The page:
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In Italian

OP: Sushi and Susci

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by Moreno Cedroni

Bibliotheca Culinaria, 2001. Hardcover. Very Good in Very Good jacket. First printing.

With two Michelin stars and an avid following by those in the know, a remarkable restaurant perches on the Adriatic coast of Italy, about halfway up the boot. Seafood-oriented and called, fittingly, Madonnina del Pescatore, it was opened in 1984 and has been continuously under the leadership of its thoughtful and passionate chef Moreno Cedroni, who introduced a style of food that has marked its menu ever since. 

The style is a very pleasant surprise—an imaginative translation of Japanese sushi into the idiom of the little Italian snacks called bocconcini. Cedroni was one of the first to suggest a new take on pesce crudo—a traditional method of serving raw fish—combining it with a stimulating variety of Japanese-inspired creations. 

He called this invention “sushi and susci,” and in 2001 he published a book bearing that name to showcase his immensely appealing small dishes. They are really quite out of the ordinary. There is nothing formulaic about them, and his approach is not truly what one might refer to as fusion.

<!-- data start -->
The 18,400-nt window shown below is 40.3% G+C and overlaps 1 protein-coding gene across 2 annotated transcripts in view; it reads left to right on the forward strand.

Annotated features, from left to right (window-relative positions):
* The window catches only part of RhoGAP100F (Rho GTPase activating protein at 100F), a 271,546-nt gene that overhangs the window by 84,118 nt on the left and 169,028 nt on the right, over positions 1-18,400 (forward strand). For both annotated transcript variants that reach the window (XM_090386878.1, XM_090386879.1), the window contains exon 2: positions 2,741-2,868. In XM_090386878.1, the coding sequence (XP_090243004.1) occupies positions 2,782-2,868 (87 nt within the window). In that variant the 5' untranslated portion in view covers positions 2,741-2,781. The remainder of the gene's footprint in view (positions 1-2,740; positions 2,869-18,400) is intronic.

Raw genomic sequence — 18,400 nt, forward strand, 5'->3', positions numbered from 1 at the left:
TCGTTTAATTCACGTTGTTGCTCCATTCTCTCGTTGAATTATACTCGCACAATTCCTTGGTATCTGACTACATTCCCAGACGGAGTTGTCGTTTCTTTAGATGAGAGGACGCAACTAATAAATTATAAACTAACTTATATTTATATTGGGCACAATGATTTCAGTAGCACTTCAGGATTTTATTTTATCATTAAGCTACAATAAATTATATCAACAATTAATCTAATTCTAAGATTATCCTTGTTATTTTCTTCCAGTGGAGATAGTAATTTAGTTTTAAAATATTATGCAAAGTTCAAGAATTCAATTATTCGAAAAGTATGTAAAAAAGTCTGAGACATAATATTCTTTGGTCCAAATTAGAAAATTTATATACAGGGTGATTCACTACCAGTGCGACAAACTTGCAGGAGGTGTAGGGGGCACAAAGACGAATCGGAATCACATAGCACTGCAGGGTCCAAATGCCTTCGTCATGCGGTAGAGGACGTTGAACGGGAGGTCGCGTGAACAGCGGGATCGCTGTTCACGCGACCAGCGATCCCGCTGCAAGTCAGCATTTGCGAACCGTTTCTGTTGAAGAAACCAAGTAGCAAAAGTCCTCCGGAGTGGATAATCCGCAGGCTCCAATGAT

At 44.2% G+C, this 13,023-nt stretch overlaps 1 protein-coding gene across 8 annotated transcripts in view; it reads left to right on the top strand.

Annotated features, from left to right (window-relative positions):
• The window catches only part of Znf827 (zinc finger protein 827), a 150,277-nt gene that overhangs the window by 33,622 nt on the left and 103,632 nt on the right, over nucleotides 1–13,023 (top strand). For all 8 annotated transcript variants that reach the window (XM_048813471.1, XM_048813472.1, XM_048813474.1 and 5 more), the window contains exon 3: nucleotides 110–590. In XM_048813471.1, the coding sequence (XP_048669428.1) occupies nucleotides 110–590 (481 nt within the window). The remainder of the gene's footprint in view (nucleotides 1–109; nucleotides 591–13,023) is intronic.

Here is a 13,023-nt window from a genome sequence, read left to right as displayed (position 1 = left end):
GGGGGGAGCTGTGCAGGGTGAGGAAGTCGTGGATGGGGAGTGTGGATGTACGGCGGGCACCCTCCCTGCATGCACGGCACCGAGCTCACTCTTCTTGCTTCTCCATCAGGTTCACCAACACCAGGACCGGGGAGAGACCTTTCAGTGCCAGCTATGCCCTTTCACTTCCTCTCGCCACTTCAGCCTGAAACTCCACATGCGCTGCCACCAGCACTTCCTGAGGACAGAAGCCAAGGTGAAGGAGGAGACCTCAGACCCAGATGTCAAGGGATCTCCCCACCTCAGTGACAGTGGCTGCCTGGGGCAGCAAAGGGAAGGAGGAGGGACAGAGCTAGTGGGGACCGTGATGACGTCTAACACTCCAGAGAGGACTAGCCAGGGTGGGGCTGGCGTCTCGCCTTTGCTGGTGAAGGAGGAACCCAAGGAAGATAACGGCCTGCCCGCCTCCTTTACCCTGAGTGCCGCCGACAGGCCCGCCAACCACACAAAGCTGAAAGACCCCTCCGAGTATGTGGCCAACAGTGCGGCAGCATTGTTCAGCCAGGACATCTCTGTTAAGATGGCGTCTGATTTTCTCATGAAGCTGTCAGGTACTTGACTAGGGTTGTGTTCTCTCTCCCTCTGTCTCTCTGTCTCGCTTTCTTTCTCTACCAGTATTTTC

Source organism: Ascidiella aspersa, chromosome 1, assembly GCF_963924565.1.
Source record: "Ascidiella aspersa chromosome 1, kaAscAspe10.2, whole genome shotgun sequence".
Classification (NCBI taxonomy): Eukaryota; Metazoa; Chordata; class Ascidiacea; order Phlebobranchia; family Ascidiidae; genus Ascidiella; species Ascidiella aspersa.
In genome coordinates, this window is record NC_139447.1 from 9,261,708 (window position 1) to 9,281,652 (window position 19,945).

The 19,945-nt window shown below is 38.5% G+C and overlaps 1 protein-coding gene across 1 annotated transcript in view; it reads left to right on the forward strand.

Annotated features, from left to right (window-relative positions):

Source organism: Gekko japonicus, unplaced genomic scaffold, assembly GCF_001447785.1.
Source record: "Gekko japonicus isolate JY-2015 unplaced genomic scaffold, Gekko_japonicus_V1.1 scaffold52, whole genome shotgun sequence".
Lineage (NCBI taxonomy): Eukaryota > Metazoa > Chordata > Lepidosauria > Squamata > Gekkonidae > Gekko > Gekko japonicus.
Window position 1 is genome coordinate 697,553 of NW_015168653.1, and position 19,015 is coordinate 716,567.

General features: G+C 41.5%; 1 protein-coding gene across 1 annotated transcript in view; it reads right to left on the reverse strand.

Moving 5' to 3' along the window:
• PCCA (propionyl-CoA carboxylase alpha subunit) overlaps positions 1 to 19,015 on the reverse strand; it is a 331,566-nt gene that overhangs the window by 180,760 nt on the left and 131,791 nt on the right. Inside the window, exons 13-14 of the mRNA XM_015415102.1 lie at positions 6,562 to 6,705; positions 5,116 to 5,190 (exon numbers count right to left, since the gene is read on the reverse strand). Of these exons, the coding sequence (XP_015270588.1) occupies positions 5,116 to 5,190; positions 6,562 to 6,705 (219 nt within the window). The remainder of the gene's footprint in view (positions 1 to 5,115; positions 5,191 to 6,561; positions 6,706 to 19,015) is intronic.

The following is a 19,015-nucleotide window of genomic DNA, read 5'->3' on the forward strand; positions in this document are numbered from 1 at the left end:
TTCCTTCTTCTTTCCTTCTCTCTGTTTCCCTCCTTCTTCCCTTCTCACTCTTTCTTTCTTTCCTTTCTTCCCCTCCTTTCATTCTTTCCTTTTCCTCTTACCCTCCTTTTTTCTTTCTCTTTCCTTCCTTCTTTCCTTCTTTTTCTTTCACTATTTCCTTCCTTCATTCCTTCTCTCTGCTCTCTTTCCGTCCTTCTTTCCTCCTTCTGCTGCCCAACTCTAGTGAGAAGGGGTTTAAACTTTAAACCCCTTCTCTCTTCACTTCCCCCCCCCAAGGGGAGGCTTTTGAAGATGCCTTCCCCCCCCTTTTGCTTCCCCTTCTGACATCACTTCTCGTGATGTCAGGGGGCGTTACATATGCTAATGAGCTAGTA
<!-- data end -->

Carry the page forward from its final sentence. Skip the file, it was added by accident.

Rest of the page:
Thinking in fresh ways, Cedroni pairs his seafood with starchy bases other than rice—tomato-laced couscous, herb-seasoned breadcrumbs, handmade tagliatelle. And the fish itself is prepared in a variety of ways—treated with infused hot oils, salted, marinated, acid-cured. His presentations are playful and, happily, also very well photographed.

It is impressive that we continue to be asked for this short-lived book. Produced handsomely in Italy by the respected Bibliotheca Culinaria, it was never actively distributed in the United States and was prematurely discontinued following what appears to have been a single hardcover printing. 

Between that and the location of the restaurant in the small Italian town of Senigallia in the Ancona province of the less-traveled Marche region, it has remained relatively little known, and copies, even of a later, now also out-of-print paperback edition, are very seldom seen. Ours is the true first printing and, therefore, in Italian. Hardcover, in Very Good condition with a Very Good dust jacket.

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